A key factual issue at trial related to whether the lights at the Crossing were in fact working. The evidence on point was split between that of certain independent eye witnesses who testifying that the warning lights on the south side of the Crossing – being the approach of the Chand vehicle – did not initiate, from that of expert evidence tendered on behalf of Southern, and its train crew employees who maintained that the lights were functional.
One of the independent witnesses was one Mr. William Harkness, an experienced transit bus driver. At the time of the collision, he was in the left hand lane on Scott Road, likewise driving in a northerly direction, facing the southern side of the Crossing. He maintained that before the collision the signal lights were not activated, nor did he hear the crossing bells or the train’s whistle. He however testified that shortly after the collision, he witnessed the signal lights and bells activate. Of importance to Mr. Chand’s action, he testified that the Mr. Chand was not speeding or driving erratically immediately before the collision. Another independent witness was one Bruce Angus, who was driving directly behind Mr. Chand. He too testified that the warning lights and bells at the Crossing did not come on before the collision, but only immediately after. He also testified that Mr. Chand was not speeding or driving erratically.
Members of the train crew also testified, including the defendant Martin, who was an experienced train engineer and was operating the train on the evening in question. As the train’s engineer, he controlled its acceleration, braking, and whistle. As the engineer, he operates the train from the front right of the cabin, and so he could not see out of its left side. Given that the train was moving westbound, this meant that he was only able to see what was outside the train on the north side of the tracks, whereas Mr. Chand had entered the Crossing from south of the tracks. Consequently, while he was not able to testify as to whether the crossing lights were operating for northbound traffic, he did testify that the lights on the opposite side of the tracks were in fact operating. In addition, Martin testified that he sounded his horn prior to entering the Crossing. However, he was not sure how many seconds before entering the Crossing he did this.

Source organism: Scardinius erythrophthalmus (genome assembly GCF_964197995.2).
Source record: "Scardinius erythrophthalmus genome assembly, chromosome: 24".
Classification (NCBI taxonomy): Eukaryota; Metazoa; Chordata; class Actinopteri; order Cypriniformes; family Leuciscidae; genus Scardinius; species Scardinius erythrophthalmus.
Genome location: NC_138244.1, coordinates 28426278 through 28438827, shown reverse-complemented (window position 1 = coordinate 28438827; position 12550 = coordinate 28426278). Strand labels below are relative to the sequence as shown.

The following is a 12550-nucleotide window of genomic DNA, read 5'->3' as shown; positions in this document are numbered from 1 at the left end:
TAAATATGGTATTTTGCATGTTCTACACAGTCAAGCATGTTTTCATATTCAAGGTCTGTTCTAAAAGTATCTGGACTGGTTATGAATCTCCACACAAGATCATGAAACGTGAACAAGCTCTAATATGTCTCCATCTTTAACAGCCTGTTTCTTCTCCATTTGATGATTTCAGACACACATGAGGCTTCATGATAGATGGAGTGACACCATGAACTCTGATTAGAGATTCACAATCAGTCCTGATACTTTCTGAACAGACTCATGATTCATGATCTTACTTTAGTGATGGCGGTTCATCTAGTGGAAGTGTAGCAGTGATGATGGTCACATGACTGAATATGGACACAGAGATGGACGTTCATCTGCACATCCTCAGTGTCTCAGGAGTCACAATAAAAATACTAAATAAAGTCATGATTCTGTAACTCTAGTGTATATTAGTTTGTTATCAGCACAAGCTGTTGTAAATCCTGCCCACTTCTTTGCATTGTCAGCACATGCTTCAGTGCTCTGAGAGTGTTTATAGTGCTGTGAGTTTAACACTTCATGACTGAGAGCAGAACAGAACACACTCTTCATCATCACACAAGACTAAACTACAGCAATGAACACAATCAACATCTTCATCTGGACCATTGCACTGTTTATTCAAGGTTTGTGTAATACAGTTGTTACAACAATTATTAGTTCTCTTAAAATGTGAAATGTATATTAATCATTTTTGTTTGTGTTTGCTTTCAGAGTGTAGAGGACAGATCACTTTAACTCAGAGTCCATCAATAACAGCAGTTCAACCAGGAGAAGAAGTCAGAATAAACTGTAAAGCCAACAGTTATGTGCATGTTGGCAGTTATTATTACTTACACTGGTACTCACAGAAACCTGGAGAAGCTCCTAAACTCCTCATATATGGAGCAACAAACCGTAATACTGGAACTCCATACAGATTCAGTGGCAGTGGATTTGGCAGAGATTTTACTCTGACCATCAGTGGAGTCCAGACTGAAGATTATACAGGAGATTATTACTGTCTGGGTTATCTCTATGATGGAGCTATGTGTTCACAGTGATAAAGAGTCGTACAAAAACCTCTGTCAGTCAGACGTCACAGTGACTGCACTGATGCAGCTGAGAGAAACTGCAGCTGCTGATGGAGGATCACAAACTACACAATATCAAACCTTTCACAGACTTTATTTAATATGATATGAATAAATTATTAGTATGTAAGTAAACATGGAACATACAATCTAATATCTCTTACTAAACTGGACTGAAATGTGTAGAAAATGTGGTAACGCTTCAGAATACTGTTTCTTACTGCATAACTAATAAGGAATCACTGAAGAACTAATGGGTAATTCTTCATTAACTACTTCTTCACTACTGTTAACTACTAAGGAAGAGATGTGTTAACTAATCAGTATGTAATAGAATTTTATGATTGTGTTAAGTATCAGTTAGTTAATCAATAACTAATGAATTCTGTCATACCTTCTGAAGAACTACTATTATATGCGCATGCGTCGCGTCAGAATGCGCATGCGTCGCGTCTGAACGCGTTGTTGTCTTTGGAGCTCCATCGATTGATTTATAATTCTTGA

Steve Cohen, the train’s conductor, also testified. The conductor’s role included, among other things, maintaining a lookout for hazards on or near the train tracks, and communicating any potential hazards to the engineer. At the time of the accident, he was located at the front left of the cabin, meaning he was able to see northbound traffic from the window nearest him. While Cohen testified that he observed the signal lights on the south side of the tracks operating normally in the moments leading up to the crash, the trial judge found him to be an unreliable witness, having been combative, and having changed his testimony on a number of key issues during cross-examination, including when he first saw Mr. Chand’s vehicle approaching the Crossing. In light of this the judge found as a fact that Cohen had not observed the Crossing signal lights flashing in the moments before the collision, and that he was not keeping a regular lookout.